The cabinet on Wednesday approved the creation of an investment fund aimed at boosting economic growth, support startups and foster business innovation, according to a proposal put forth by Finance Minister Harris Georgiades.
The fund, which will fall under the regulation and framework of the Securities and Exchange Commission, will receive an initial sum of €20 million from the state, government spokesman Prodromos Prodromou said, but he specified the government will have no say in the fund, which will operate on strictly business criteria and will follow international standards on management and investment.
Speaking to reporters after a cabinet session, the spokesman said it is possible the fund may grow from other interested investment funds.
“It will be an innovation, a mechanism which will support efforts for growth and in particular innovation, startups, given that the state can take the initiative but will have no say in the decision making,” he said.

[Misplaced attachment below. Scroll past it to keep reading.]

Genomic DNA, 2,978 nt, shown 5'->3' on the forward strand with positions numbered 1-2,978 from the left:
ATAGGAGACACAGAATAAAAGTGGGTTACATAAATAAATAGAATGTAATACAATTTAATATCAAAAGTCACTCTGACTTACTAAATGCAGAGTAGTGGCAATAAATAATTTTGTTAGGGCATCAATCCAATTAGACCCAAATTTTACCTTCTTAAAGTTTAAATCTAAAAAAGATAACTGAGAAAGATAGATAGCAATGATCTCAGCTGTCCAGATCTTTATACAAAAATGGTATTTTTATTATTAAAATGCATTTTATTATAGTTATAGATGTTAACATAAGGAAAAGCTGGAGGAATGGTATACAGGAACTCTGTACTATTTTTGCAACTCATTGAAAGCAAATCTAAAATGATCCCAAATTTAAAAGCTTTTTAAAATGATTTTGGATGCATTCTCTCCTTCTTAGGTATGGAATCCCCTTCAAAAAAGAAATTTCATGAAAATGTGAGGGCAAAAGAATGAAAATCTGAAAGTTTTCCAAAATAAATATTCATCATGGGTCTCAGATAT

The proposal was put forth by Georgiades and is set to be an alternative source of funding so as to ensure the banking sector is not the only source of funds to entrepreneurship, according to Prodromou and is a practice carried out in several economically developed countries.
During the cabinet session, Georgiades noted that despite the slowdown in economic growth compared to previous years after the recession, there is still a positive growth of 3.3 per cent during the first six months of the year, which is almost triple the growth observed in the euro area, making it a satisfactory growth rate, Prodromou said, particularly as a slowdown is being observed in the international economy.
Meanwhile unemployment rates have fallen below seven per cent during the first half of the year, the spokesman told reporters, a number continuously falling, confirming government goals to reach conditions of full employment.
According to Prodromou, the finance minister had also told the council of ministers that the state revenues were significantly increasing in the first six months, with lower expenditures – or more specifically, half the expenditures.
This allowed the state to have a significant surplus during this period, with a low inflation rate of about 0.5 per cent, while public debt is around 96 per cent but falling – after a spike, following the co-op bank demise.